Most of the wow factor is down to the quality and size of the fish. A thick fillet of fresh skinless haddock is cooked to perfection in a crisp golden batter that sticks to the fish inside; crack through the batter and the fish flakes away in giant white translucent chunks.

The chips are served in a generous scoop and are always mouth jugglingly hot. Soft and fluffy inside yet crispy outside they are everything you could ask of a chip and more. This place (or plaice if I am being particularly corny) really benefits from its popularity; a busy fish and chip shop does mean a queue but it also guarantees great fish and chips as high turnover in double quick time means everything is freshly cooked and, very importantly for fish and chips, served piping hot. Battered fish sat under bright lights in a glass coffin for hours is a sad end indeed for such a scarce resource. The mushy peas are good here as well. Often they are a disappointing grey colour, thin, watery and tasteless but these are of a prefect consistency, very green and perfectly seasoned.

The only question is over the sustainability. There are no declarations of sustainable seafood or where the fish comes from, which is a real concern for me. I've never quite liked to ask, just in case I didn't like the answer and the dilema it then would pose, but I have emailed them an enquiry and await a response. Watch this space for an update.
*Update* Murgatroyd's tell me that they source their haddock from Iceland. Icelandic haddock stocks are better managed and more sustainable than in other waters (for example other parts of the Atlantic, the north-east Arctic, Faroes and the Irish Sea) but there was no reference to them sourcing from a specifically sustainable fishery.*Update*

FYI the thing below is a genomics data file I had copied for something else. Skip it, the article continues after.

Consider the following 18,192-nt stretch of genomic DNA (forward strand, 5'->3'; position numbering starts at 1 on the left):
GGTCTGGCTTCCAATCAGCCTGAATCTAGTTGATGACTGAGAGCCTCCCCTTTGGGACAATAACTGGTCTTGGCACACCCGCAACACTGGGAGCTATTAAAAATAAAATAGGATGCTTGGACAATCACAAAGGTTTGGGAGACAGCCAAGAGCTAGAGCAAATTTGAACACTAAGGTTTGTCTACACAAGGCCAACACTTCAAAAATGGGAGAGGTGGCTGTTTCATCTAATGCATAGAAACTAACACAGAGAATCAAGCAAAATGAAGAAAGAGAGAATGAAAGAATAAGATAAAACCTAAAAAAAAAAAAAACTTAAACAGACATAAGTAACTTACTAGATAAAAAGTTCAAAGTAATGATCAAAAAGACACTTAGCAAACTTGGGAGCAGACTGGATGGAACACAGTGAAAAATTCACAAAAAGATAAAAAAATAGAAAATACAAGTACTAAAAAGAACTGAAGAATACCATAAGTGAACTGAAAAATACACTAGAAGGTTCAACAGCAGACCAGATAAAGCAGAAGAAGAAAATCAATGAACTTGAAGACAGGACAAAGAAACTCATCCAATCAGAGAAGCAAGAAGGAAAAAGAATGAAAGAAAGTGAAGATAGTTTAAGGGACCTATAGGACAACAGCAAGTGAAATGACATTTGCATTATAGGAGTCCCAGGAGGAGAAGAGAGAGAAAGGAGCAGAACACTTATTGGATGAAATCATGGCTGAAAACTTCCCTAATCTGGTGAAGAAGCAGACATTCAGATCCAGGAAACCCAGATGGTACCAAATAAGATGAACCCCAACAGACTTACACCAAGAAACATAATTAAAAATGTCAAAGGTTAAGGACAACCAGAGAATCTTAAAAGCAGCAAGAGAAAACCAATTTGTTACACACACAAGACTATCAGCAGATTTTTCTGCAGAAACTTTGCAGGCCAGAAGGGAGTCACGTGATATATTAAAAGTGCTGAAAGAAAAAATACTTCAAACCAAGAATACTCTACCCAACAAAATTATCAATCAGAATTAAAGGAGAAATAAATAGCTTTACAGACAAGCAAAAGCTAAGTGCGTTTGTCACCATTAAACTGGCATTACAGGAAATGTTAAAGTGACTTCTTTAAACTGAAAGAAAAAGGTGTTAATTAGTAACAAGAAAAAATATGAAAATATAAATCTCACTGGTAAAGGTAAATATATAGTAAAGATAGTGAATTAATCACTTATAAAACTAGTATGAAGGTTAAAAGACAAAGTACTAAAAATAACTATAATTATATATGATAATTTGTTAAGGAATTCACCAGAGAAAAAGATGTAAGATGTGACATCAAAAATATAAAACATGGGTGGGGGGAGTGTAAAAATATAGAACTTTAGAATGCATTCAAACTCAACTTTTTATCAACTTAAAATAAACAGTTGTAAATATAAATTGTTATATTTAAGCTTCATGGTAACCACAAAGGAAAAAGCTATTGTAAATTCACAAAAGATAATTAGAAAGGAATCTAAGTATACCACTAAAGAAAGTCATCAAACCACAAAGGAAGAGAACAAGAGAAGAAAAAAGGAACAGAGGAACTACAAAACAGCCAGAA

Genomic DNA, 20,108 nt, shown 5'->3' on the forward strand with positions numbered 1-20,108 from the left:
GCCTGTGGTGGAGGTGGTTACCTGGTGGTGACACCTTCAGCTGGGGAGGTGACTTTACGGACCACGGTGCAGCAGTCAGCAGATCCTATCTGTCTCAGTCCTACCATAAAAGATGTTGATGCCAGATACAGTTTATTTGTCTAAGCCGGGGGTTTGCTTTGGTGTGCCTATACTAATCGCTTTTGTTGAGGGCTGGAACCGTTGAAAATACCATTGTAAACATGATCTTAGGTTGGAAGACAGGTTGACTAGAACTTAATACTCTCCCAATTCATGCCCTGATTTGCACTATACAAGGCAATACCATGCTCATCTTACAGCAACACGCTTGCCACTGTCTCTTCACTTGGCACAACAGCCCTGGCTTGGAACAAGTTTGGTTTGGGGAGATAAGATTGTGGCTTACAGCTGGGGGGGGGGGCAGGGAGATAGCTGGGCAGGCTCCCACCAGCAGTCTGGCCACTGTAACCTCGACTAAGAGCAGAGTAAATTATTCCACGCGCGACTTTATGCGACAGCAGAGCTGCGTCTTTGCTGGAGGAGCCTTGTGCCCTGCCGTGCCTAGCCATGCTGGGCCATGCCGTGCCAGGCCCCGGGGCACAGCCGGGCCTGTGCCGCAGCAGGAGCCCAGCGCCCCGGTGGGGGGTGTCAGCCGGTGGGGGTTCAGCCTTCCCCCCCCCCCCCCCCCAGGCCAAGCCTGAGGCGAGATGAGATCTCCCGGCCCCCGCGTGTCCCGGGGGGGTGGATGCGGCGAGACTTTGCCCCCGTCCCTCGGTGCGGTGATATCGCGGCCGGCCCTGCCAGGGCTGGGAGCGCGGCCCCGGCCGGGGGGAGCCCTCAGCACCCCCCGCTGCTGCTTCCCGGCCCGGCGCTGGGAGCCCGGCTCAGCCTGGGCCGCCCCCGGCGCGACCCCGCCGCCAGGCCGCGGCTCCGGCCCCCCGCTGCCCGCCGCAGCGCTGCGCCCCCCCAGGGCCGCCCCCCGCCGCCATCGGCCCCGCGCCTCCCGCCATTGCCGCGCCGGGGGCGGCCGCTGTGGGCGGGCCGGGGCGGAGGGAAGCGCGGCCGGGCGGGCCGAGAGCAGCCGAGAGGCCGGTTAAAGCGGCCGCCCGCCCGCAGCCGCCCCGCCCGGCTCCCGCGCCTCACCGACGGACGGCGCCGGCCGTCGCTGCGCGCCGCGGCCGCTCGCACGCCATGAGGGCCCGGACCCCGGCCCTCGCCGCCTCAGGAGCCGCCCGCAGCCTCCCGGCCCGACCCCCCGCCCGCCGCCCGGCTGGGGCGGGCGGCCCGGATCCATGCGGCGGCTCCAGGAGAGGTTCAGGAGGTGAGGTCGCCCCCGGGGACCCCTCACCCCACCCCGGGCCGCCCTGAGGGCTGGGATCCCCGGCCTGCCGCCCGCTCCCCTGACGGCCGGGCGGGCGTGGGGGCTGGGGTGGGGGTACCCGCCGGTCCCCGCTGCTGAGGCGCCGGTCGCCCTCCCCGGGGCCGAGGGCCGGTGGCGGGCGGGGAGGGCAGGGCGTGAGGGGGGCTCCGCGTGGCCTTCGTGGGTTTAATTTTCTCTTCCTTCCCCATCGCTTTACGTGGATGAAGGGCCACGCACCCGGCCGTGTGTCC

Eat in the restaurant or grab a take away and scoff it on the benches outside, you won’t be disappointed; these really are some of the best fish and chips you will ever eat.

In the words of Billy Murg himself "If tha' doesn't like this lot, there's summat wrong wi' thee".

Harrogate Road, Yeadon, Leeds, LS19 7BN

Saturday, 6 March 2010

Harry’s Café de Wheels

As this week has been officially designated as "British Pie Week" here is my contribution to the great pie debate - not without controversy as it could easily be argued that this isn't actually a British pie at all. However the fact is that the Aussies love their meat pies almost as much as the Brits and I feel that inclusion here can be justifed as, after all, it was the early Britsh settlers that brought the pie to Australia in the first place!

Harry’s Café de Wheels is a pie cart located in Woolloomooloo, a harbourside inner city suburb of Sydney, next to the finger wharfe. Established in 1938 it is as quintessential a Sydney icon as the Opera House and Harbour Bridge. Originally known simply as "Harry's", the addition of "Cafe de Wheels" came about because of a historic requirement from the city council that mobile food stalls had to move a minimum of 12 inches (30 cm) each day.

Harry’s became a magnet for visiting celebrities (Frank Sinatra, Sir Richard Branson, Russell Crowe, Kevin Costner, Pamela Anderson, Anthony Bourdain and Elton John have all eaten there) and the outsde is adorned with phots of its famous clientel. In 1974 Colonel Sanders paid a visit to Harry’s and reportedly ate three pies and peas while leaning on his walking stick in front of the caravan.

Harry's has become a unique part of the city’s nightlife and the place to get your post pub grub. A great way to soak up the excesses and it certainly beats a dodgy kebab.

We ate at Harry's Cafe de Wheels at lunchtime on New Years Eve, during our visit to Sydney in 2006/'07. We went for the famous "Tiger"(named after founder Harry "Tiger" Edwards); a meat pie topped with mashed potato, mushy peas and gravy.

The delicious deep flaky crust pie is filled with chunky beef in a rich peppery gravy, but it is the addition of smooth creamy mash, tasty peas and the puddle of extra gravy which make it difficult to top!

Well worth searching out if you ever find yourself in Sydney and in need of some quick, filling Aussie tucker!

For something more genuinely British try Sweeny & Todd Pie Shop in Reading, Berkshire. Something of a cross between an old style café and a quirky pub, it serves a good range of home-made pies to eat in or take away. The pies are fresh and really delicious with the added bonus of real ales and all at good value prices. A side order of tinned carrots is optional.

Harry's Cafe de Wheels
Cowper Wharf Rd, Woolloomooloo NSW 2011, Australia

Sweeny & Todd
10 Castle Street, Reading RG1 7RD